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Hoffmann, R. A wiki for the life sciences where authorship matters. Nature Genetics (2008)

The Adam and Eve story as exemplar of an early-life variant of the oedipus complex.

The Adam and Eve story is construed as having an organizing function that facilitates the analytic understanding of certain patients. In this interpretation, the story epitomizes a psychodynamic in which progressive growth, with separation and individuation, of the young is experienced as perilous--not only to them, but also correspondingly to their procreators. In the myth, the increasing psychic and physical maturation of Adam and Eve produced a crisis. Not only was divine authority flouted, but also apprehensions were aroused that God might be humbled or diminished. This threatened him, evoking his wrath and leading to the punishment by abandonment of his youthful wards. It is suggested that the story depicts an emotional complex of widespread application and is an archaic version of the oedipus complex, continuous with the oedipus complex proper, but from an earlier stage of development. This archaic complex is delineated with clinical vignettes, and a clinical explication of its various components is provided. Clinical management is considered, particularly with reference to the challenge that a closed-system perspective (Fairbairn 1958) presents to a patient's development.[1]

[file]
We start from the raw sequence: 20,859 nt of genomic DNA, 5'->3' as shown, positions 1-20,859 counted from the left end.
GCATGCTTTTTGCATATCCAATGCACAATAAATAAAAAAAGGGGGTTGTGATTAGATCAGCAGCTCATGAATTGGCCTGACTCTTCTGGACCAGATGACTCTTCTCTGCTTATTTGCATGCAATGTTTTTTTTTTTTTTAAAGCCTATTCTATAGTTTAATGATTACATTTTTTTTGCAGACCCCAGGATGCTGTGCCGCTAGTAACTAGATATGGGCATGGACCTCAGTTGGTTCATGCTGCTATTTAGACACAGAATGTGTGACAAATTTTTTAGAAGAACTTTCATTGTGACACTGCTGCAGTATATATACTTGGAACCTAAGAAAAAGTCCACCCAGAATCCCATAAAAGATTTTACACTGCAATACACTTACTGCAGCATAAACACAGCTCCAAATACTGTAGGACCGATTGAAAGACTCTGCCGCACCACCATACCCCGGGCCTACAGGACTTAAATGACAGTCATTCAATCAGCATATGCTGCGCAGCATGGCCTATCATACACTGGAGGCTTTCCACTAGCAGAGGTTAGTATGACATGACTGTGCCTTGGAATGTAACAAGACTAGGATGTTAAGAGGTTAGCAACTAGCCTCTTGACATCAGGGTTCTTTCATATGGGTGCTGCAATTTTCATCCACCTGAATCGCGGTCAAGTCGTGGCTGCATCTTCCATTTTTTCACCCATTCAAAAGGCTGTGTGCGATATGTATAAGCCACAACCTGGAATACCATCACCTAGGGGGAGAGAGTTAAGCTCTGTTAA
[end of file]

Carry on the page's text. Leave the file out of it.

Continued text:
1. The Adam and Eve story as exemplar of an early-life variant of the oedipus complex. Osman, M.P. Journal of the American Psychoanalytic Association. (2000) [Pubmed]
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